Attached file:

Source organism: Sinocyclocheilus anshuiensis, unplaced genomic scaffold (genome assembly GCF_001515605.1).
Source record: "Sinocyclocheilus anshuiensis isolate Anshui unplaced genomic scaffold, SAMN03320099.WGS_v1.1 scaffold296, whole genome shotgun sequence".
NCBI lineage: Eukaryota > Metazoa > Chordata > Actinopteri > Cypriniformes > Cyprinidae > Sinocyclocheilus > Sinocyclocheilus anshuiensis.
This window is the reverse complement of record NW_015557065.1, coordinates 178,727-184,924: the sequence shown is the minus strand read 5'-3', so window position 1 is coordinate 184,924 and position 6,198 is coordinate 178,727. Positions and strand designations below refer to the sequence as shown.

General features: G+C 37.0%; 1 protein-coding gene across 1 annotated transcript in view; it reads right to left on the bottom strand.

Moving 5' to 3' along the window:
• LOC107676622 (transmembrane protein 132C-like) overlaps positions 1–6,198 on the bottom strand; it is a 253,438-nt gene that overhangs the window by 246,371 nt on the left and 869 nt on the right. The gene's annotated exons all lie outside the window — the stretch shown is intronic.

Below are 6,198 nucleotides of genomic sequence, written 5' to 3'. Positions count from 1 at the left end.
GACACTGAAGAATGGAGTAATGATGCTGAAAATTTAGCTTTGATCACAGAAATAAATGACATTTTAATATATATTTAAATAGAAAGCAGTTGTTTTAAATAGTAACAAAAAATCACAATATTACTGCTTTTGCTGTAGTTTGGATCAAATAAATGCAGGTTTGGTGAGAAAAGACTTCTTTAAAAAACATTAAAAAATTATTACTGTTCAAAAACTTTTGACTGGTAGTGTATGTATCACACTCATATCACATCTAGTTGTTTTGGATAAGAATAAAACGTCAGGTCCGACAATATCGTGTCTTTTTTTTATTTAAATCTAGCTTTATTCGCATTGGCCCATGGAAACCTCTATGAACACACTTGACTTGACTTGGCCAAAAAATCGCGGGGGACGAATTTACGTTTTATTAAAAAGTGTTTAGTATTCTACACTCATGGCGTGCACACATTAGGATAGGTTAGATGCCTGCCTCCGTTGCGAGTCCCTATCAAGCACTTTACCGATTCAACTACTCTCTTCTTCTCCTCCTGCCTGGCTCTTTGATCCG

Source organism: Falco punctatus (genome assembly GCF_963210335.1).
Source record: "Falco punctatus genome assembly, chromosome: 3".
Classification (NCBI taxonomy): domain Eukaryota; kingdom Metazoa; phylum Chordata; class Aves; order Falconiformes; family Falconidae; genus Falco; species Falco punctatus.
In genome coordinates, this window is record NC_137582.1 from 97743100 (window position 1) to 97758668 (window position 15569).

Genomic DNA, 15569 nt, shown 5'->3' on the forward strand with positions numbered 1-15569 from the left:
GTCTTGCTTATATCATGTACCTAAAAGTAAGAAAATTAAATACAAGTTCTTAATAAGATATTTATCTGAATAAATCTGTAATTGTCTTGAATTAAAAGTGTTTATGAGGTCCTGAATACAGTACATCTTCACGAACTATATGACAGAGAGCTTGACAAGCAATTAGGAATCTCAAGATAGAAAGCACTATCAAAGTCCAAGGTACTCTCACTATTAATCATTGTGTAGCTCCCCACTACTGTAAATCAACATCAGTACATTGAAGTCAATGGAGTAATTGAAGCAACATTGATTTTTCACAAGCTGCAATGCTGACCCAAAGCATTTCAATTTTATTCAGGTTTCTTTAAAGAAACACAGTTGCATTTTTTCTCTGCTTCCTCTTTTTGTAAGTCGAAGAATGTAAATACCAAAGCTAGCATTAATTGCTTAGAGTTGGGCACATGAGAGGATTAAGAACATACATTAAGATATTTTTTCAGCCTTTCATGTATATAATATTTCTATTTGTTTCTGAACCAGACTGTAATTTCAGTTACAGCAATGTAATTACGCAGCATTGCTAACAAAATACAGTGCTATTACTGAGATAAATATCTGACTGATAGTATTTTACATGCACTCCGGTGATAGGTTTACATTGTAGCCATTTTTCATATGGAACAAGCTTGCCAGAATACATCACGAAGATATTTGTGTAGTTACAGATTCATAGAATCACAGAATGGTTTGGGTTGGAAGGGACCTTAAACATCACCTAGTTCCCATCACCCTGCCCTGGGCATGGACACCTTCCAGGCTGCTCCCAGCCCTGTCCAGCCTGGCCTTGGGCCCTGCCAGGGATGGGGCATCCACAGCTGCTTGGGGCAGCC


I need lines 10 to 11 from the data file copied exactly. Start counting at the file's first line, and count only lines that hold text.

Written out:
Source organism: Falco punctatus (genome assembly GCF_963210335.1).
Source record: "Falco punctatus genome assembly, chromosome: 3".